Cheese 2023 takes a step further to protect dairy biodiversity around the world

 

 

Three new products launched during the Slow Food event

 

Cheese has always been a perfect occasion to present new Presidia Slow Food, which unite

groups of producers committed to preserving food biodiversity and passing on traditional production techniques and crafts, caring for the environment and landscapes, places, local economies and cultures.

 

For years Slow Food has been working to spread awareness of the value of raw milk, that is milk that, after milking, is neither pasteurized nor thermalized. A milk that preserves nutrients, vitamins, milk enzymes and that transfers to the cheeses the aromas and scents of the herbs and flowers of the territory on which the animals have fed. “Raising awareness of and promoting natural, raw-milk cheeses, according to Slow Food, means supporting the work of shepherds, cheesemakers and refiners, and at the same time combating the standardization of production practices and the homogenization of flavors for which the dairy industry, accustomed to using pasteurized milk and industrial ferments, is responsible”, comments Francesco Sottile, Slow Food Board member. “The diversity of cheeses, derived from skillful man-made processing, is a suitable element to strengthen the ecosystem balance, being an instrument of value of the production chain in which each element plays an essential role. Thus, balance and respect for the environment are essential to make producers feel supported in their daily work and challenges, from climate to marketing”.

Globally, there are over 100 Slow Food Presidia dedicated to dairy products, making them one of the most represented categories in this project. These rare and magnificent creations reflect the heritage of pastures, animal breeds, milks, and manual skills. This year we welcome four new Slow Food Presidia.

 

 

Bleu de Queyras – France

The origin of the blue-veined mountain cheese Bleu du Queyras rooted back on isolated alpine farms in the north of the today Hautes-Alpes département, in the Southern part of France, at the border with the Italian Alps. Initially crafted and consumed only locally in particular in the area surrounding the Queyras massif, from which it took the name, the cheese started to be produced in many dairy farms of the area in the Mid-19th century, reaching the far away markets of the North of Africa.

The Bleu du Queyras is made from the milk of Tarines, Abondance and Montbéliardes cow breeds, raised on mountain pastures of the eastern Hautes-Alpes, including also the massifs and valleys of Briançonnais, Embrunais, Champsaur and Valgaudemar. The cows are fed only on fresh grass, hay from meadows and plants, excluding any type of sillage from their diets. Milking takes place in the morning and evening, both of these milks are used for cheese production. At the beginning of the 20th century, Bleu du Queyras production dropped dramatically, partly due to the growth of the dairy industry, which started to buy a big portion of the milk production of these areas, leaving almost none for artisanal cheese-making. The creation of the Presidium stems precisely from the need to support artisanal producers in safeguarding this dairy product, and to help restore farm-based production of Bleu du Queyras to its former glory.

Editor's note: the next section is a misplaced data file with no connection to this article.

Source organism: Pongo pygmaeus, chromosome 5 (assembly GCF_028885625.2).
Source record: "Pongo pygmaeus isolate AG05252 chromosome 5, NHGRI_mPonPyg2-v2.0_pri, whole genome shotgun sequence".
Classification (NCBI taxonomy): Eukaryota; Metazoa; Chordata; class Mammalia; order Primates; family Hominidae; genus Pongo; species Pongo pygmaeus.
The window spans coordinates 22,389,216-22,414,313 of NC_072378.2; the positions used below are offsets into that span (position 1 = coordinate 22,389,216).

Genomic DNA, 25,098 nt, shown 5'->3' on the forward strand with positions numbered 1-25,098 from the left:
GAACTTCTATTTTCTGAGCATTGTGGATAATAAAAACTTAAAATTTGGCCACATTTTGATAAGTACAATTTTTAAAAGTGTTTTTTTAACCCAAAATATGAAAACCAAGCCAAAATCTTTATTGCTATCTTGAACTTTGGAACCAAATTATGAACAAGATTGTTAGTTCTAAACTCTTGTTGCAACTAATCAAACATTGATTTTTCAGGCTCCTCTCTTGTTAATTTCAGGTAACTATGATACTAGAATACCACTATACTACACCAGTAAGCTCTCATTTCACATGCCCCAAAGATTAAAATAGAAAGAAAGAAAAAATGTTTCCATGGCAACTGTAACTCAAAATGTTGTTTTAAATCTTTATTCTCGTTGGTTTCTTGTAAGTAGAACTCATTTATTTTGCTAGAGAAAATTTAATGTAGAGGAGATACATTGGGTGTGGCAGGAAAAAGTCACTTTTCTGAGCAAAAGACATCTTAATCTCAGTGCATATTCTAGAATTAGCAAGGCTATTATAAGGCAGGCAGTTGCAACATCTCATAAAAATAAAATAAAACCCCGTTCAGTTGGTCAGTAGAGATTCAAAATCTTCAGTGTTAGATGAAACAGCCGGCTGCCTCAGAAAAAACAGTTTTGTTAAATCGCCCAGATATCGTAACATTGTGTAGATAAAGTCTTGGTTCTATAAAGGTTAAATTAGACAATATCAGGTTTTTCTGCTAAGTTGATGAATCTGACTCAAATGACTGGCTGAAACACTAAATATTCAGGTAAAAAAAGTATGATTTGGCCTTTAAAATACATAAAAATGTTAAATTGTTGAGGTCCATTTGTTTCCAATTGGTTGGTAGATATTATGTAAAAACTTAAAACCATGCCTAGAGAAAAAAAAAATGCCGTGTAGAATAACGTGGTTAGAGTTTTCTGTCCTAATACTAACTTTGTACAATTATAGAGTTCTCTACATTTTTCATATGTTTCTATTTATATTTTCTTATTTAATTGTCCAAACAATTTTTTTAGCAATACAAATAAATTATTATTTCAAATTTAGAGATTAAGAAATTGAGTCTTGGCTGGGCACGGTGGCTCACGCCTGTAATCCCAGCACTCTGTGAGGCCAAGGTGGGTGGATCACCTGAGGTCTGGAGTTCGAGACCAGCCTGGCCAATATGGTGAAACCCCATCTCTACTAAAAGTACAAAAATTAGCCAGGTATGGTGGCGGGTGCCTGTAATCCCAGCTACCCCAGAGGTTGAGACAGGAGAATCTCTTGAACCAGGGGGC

Tomme de la Brigue – France

Tomme de la Brigue is a soft or semi hard cheese traditionally associated with the Brigasque sheep, a breed that takes its name from the village of La Brigue in the Roya Valley in the Alpes-Maritimes. This geographical region at the border with Italy is characterized by breathtaking natural beauty, green valleys and imposing mountains that create an ideal environment for cheese production. The Brigasque sheep was widely distributed in France and Italy prior to 1960, until it had slowly declined. It is now recognized by the European Union as a breed in danger of extinction even though since 2010 it has been enjoying a renewed interest in order to maintain the biodiversity of the area.